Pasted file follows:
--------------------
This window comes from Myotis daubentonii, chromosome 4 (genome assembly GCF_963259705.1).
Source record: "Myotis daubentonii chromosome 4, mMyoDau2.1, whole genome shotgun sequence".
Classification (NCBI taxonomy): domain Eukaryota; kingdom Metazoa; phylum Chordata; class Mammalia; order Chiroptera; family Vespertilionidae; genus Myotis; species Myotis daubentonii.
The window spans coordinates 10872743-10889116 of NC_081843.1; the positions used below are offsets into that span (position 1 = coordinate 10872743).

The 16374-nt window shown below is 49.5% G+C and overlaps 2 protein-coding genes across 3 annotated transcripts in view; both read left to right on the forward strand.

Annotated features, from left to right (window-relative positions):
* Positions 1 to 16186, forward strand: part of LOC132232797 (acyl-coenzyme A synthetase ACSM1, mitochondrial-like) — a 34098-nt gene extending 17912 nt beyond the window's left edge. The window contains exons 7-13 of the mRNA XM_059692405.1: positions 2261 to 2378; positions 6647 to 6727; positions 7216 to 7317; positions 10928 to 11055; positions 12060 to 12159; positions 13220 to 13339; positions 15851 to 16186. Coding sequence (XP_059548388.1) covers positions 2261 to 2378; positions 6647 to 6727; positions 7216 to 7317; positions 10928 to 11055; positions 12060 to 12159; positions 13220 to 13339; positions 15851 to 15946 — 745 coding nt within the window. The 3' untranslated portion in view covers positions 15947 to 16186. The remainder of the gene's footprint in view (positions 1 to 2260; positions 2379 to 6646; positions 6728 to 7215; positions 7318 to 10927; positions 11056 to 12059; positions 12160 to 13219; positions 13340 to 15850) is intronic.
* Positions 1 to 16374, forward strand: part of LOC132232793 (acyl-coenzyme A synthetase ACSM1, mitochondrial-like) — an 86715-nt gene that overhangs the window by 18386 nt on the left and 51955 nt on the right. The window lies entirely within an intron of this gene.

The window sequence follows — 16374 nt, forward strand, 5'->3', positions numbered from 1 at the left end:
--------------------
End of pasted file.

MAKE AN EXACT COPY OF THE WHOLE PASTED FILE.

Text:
This window comes from Myotis daubentonii, chromosome 4 (genome assembly GCF_963259705.1).
Source record: "Myotis daubentonii chromosome 4, mMyoDau2.1, whole genome shotgun sequence".
Classification (NCBI taxonomy): domain Eukaryota; kingdom Metazoa; phylum Chordata; class Mammalia; order Chiroptera; family Vespertilionidae; genus Myotis; species Myotis daubentonii.
The window spans coordinates 10872743-10889116 of NC_081843.1; the positions used below are offsets into that span (position 1 = coordinate 10872743).

The 16374-nt window shown below is 49.5% G+C and overlaps 2 protein-coding genes across 3 annotated transcripts in view; both read left to right on the forward strand.

Annotated features, from left to right (window-relative positions):
* Positions 1 to 16186, forward strand: part of LOC132232797 (acyl-coenzyme A synthetase ACSM1, mitochondrial-like) — a 34098-nt gene extending 17912 nt beyond the window's left edge. The window contains exons 7-13 of the mRNA XM_059692405.1: positions 2261 to 2378; positions 6647 to 6727; positions 7216 to 7317; positions 10928 to 11055; positions 12060 to 12159; positions 13220 to 13339; positions 15851 to 16186. Coding sequence (XP_059548388.1) covers positions 2261 to 2378; positions 6647 to 6727; positions 7216 to 7317; positions 10928 to 11055; positions 12060 to 12159; positions 13220 to 13339; positions 15851 to 15946 — 745 coding nt within the window. The 3' untranslated portion in view covers positions 15947 to 16186. The remainder of the gene's footprint in view (positions 1 to 2260; positions 2379 to 6646; positions 6728 to 7215; positions 7318 to 10927; positions 11056 to 12059; positions 12160 to 13219; positions 13340 to 15850) is intronic.
* Positions 1 to 16374, forward strand: part of LOC132232793 (acyl-coenzyme A synthetase ACSM1, mitochondrial-like) — an 86715-nt gene that overhangs the window by 18386 nt on the left and 51955 nt on the right. The window lies entirely within an intron of this gene.

The window sequence follows — 16374 nt, forward strand, 5'->3', positions numbered from 1 at the left end: